‘Money back bottle’ scheme should be brought back to combat litter louts – councillor

'Money back bottles' used to be commonplace.

A CALL has been made for the return of ‘money back bottle’ type initiatives in a bid to combat littering.

Such money back schemes were popular in times like the 1980s when children often hoovered up glass bottles and brought them back to shops to boost their pocket money.

Cllr McCaughey

 

Kells councillor William McCaughey has called for such a scheme to be re-introduced in a bid to beat litter louts.

Minutes from a meeting of Mid & East Antrim Borough Council in Ballymena show that the councillor asked the Council ‘contact Stormont to consider legislation to levy a charge on plastic bottles/tins to encourage the return of items after purchase for reimbursement’.

Cllr McCaughey said a group in Kells was “extremely proactive” and do regular litter picks in the village.

He said that made a huge difference and for a couple of weeks the village would be “spotless”.

He said the Council should analyse litter to see where the problems are coming from.

He said much of it seemed to be soft drink plastic bottles and tins.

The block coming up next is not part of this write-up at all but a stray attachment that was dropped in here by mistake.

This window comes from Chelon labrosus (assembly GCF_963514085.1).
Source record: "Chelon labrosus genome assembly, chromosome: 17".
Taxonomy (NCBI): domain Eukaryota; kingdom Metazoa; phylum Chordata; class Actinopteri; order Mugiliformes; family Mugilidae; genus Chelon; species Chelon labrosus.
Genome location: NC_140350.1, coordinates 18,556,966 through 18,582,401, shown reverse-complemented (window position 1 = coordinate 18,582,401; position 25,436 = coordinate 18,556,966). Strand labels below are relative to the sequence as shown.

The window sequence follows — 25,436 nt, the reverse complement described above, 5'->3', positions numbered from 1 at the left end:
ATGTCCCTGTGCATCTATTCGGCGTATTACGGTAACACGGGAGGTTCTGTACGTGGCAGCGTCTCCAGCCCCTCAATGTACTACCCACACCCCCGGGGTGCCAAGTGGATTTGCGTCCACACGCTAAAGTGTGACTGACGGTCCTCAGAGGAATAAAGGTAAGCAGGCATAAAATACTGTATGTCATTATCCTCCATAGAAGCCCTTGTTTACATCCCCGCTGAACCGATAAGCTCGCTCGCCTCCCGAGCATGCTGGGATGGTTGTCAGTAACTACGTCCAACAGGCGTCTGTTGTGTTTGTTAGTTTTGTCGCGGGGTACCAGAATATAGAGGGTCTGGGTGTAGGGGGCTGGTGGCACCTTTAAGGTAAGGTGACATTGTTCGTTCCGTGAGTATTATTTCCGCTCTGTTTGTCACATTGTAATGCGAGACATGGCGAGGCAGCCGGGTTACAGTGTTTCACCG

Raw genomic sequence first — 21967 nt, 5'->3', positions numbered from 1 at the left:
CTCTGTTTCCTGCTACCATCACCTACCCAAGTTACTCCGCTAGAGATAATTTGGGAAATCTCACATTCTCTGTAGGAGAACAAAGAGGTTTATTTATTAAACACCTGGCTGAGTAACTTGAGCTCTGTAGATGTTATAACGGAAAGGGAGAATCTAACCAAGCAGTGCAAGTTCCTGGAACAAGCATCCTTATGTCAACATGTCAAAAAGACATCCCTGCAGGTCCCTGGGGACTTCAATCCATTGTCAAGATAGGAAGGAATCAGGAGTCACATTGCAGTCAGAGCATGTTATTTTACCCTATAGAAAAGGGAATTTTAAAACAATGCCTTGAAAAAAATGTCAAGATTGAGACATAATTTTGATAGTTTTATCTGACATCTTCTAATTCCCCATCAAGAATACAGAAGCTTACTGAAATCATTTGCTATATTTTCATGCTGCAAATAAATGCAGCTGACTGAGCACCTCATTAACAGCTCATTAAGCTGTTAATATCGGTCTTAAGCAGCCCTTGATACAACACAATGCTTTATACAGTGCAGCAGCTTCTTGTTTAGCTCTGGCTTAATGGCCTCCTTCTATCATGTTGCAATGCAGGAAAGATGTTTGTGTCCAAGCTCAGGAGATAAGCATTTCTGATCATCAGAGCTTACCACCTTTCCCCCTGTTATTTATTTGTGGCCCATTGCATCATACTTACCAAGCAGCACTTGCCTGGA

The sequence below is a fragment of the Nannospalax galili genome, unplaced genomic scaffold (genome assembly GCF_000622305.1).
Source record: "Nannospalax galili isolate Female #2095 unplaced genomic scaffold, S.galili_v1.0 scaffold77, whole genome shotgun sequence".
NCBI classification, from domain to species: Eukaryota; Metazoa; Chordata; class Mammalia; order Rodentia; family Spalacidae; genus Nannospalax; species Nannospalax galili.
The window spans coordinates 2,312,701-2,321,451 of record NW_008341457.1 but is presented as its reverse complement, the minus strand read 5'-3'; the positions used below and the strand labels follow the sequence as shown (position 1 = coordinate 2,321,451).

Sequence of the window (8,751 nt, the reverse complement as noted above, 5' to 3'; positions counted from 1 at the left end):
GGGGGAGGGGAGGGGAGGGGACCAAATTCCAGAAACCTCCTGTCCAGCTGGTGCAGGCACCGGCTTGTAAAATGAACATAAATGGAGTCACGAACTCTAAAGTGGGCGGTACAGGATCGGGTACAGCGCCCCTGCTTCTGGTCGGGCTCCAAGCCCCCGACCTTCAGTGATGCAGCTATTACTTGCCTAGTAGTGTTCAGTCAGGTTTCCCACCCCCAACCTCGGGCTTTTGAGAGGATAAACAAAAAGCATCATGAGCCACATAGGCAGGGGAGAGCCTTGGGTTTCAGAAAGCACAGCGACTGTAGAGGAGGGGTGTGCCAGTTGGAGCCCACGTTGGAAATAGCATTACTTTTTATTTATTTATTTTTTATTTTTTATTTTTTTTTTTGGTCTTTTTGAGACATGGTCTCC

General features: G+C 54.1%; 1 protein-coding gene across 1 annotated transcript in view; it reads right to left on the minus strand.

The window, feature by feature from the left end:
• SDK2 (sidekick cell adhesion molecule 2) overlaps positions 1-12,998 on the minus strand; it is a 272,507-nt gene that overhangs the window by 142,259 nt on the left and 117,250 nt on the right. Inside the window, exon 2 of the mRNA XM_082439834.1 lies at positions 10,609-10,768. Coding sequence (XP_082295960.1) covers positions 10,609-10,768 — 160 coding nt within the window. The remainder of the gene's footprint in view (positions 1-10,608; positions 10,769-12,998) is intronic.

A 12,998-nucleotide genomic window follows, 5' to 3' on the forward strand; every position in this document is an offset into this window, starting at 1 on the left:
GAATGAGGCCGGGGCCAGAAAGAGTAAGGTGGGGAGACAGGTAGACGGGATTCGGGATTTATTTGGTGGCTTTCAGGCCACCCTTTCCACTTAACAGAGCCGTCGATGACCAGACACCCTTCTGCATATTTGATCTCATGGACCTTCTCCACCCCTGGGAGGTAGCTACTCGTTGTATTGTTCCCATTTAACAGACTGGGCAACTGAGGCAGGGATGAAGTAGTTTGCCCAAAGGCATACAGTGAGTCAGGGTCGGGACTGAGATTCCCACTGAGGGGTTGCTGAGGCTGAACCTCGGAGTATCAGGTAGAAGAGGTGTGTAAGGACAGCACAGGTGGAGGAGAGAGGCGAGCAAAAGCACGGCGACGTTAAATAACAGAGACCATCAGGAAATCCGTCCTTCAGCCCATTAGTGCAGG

The councillor told a recent council meeting: “I think we need to be proactive and try and encourage Stormont to put like a charge.

“I remember when I was a young fella whenever you got a glass bottle you took it back to the shop and you got your 5p or 10p back and I remember out round parades going round the town if you seen a glass bottle as a young boy you picked it up and you got it back to the shop to get your reimbursement on it.

“I don’t see why we can’t have something like that on our Lucozade bottles, our Coke bottles, whereby, if you like, you are encouraging people to get them back to the source, a plastic bottle drop, a tin drop.

“I think we need to be trying to look at something like that whereby people are encouraged to return the item after they purchase it.”

Carrickfergus councillor Andrew Wilson (UUP) supported the comments regarding incentives to encourage recycling which he said happened in other places like Berlin which was “spotless”.

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